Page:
With U.S. oil and gas prices dipping low over the past year and a half, a large number of companies have declared bankruptcy. In the next year and a half, it is forecasted that more companies who are limping along, may seek protection from their creditors in bankruptcy. In this climate, creditors seek to understand the perils of competing liens and how to protect their security interests.
The focus of this Quick Study is a recent decision from the United States District Court for the Southern District of Texas that arose out of a Chapter 11 bankruptcy proceeding, Harvey Gulf International Marine, Inc. v. Bennu Oil & Gas, LLC
, applying the Louisiana Oil Well Lien Act
(“LOWLA”) to an oilfield service contract.
In August 2012, ATP Oil & Gas Corporation (“ATP”) filed for bankruptcy. Harvey Gulf had contracted with ATP in 2009 to provide towing and transportation services in connection with certain federal oil and gas leases off the coast of Louisiana. There was an undisputed 352-day gap in Harvey Gulf’s services from April 2010 until April 2011. After April 2011, Harvey Gulf resumed work for ATP until just a few months before the bankruptcy.
Harvey Gulf claimed ATP failed to pay it approximately $2.9 million. To claim a priority lien, creditors like Harvey Gulf had to show that their prepetition work related back to a date that predated the “Senior Lien Deadline” of June 21, 2010. To reach that threshold Harvey Gulf relied on its contract with ATP.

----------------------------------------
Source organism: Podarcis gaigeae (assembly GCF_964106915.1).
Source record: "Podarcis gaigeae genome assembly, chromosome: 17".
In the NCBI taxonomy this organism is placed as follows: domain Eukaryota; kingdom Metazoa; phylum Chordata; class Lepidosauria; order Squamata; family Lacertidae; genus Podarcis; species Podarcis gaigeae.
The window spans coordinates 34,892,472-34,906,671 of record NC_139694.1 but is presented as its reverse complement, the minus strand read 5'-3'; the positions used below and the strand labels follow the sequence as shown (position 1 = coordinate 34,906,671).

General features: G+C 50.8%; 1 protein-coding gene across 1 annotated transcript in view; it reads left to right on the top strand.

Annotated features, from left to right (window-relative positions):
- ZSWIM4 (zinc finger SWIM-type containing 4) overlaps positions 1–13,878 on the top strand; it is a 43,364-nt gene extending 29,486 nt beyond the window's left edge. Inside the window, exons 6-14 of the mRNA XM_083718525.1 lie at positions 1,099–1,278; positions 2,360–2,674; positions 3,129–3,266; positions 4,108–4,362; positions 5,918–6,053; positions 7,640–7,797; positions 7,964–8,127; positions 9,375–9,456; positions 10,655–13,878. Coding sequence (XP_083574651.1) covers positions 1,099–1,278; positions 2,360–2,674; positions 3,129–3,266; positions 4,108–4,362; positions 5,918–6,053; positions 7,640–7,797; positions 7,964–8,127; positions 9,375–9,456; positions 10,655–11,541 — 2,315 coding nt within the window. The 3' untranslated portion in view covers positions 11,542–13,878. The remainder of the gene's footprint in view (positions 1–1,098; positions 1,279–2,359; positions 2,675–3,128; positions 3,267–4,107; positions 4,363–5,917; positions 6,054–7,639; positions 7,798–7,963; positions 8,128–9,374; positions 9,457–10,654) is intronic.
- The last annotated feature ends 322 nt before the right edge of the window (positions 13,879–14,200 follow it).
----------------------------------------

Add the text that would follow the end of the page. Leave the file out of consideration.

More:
Parties Cannot Contract Around the LOWLA
The central issue was whether parties can contract around
the requirements of the LOWLA which governs whether parties have liens (or “privileges,” to use the parlance in Louisiana) that attach to oil and gas properties to secure contract obligations.
Harvey asserted that its lien claims all related back to the date of the contract in 2009, and not the court’s deadline for attachment and perfection of senior liens, June 21, 2010. Harvey relied upon language in the parties’ contract requiring all work provided by Harvey Gulf “shall not be deemed to be interrupted or ceased for lien purposes.”
Under LOWLA, a privilege is established when, inter alia
, “[t]he claimant, who is a contractor, laborer, or employee begins rendering services at the well site.” La. Rev. Stat. § 9:4864(A)(1). However, a privilege may not relate back to an earlier date if there is an interruption or cessation in activity for “more than ninety consecutive days.” Id
. at § 9:4864(C). The court concluded that Harvey Gulf’s one-year hiatus constituted a gap that exceeded LOWLA’s 90-day continuity requirement — cutting off Harvey Gulf’s lien claims for work occurring in the second phase of its work.
Applying a plain reading of the statute and Louisiana case law, the court rejected Harvey Gulf’s argument, holding that the parties “cannot modify LOWLA because these liens are ‘creatures of statute’ and Louisiana case law has held that lien statutes must be strictly construed.” The court concluded that “the benefits and limitations of a statutory lien must  arise from the [Civil] Code and are not for the parties to modify.” The court declared the parties’ agreement unenforceable insofar as it seeks to modify LOWLA.
For more detailed information, please contact the authors.